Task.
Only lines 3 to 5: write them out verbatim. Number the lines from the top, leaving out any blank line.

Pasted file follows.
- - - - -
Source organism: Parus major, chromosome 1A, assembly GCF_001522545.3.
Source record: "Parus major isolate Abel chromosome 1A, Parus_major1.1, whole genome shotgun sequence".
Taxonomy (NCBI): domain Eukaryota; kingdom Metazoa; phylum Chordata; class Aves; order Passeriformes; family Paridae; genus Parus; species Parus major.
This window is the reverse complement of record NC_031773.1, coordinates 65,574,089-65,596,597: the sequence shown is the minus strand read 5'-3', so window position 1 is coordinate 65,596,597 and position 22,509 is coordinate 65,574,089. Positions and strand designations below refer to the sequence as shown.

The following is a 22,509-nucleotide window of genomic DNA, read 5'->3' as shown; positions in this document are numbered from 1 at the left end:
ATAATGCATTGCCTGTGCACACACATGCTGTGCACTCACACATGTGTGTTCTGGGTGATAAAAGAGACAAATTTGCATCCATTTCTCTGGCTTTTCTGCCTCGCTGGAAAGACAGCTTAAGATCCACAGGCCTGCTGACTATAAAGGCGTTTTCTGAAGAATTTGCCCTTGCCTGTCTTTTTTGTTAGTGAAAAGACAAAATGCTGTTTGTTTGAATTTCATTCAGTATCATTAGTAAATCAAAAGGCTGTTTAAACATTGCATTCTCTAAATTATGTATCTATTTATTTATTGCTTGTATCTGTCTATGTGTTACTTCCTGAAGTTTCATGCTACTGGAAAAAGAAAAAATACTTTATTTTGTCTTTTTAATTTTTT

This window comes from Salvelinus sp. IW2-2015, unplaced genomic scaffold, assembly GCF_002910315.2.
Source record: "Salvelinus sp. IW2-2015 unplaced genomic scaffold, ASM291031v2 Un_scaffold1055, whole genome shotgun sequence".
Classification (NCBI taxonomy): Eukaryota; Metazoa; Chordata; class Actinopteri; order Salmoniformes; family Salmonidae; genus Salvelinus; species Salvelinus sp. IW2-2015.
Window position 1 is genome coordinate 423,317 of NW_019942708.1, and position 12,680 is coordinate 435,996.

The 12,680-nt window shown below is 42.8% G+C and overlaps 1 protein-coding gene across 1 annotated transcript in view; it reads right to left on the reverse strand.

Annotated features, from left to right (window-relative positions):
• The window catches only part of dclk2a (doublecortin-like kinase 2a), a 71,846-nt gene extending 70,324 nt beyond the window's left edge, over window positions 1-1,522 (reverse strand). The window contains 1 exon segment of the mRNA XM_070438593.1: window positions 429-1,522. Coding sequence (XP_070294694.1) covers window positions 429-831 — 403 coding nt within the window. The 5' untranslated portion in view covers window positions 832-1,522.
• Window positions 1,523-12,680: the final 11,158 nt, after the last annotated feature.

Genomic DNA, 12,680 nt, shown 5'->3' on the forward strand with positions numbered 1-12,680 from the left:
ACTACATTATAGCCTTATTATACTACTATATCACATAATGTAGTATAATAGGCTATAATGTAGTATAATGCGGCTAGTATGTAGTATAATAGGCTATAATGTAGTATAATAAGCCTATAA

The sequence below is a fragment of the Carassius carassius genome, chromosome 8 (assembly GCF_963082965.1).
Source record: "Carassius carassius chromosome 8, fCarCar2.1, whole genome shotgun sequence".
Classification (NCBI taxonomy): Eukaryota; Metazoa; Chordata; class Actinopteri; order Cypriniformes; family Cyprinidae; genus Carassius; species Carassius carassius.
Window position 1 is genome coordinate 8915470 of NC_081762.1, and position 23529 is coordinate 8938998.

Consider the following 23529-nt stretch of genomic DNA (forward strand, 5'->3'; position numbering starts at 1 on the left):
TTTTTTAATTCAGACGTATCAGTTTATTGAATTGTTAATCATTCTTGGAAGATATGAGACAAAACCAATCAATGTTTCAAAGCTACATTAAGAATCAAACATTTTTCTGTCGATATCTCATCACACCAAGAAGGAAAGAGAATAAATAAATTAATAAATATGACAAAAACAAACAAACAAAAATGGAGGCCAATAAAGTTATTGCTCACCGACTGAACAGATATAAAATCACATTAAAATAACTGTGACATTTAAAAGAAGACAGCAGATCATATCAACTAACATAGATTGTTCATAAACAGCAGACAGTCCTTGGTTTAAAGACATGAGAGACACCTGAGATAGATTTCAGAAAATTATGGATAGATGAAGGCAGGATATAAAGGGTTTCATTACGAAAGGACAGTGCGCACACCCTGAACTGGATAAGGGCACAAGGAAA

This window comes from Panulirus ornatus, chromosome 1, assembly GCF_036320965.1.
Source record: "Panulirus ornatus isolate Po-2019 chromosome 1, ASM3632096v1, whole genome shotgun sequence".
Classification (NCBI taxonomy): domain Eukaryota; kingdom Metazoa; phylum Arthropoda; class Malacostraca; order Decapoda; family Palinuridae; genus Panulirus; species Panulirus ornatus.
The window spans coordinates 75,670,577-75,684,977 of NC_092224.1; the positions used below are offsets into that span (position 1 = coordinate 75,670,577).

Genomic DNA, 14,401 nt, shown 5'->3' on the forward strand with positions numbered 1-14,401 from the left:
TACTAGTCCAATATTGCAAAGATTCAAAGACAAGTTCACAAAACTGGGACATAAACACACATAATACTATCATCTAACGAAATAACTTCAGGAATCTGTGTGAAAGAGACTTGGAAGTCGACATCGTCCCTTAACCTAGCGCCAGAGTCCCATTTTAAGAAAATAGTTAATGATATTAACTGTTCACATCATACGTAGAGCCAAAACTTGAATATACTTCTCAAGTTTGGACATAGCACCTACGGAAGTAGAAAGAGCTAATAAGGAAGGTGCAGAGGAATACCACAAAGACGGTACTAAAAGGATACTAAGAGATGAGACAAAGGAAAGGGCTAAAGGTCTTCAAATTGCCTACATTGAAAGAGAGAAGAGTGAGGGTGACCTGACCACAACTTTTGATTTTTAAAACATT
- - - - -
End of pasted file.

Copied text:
Taxonomy (NCBI): domain Eukaryota; kingdom Metazoa; phylum Chordata; class Aves; order Passeriformes; family Paridae; genus Parus; species Parus major.
This window is the reverse complement of record NC_031773.1, coordinates 65,574,089-65,596,597: the sequence shown is the minus strand read 5'-3', so window position 1 is coordinate 65,596,597 and position 22,509 is coordinate 65,574,089. Positions and strand designations below refer to the sequence as shown.

The following is a 22,509-nucleotide window of genomic DNA, read 5'->3' as shown; positions in this document are numbered from 1 at the left end: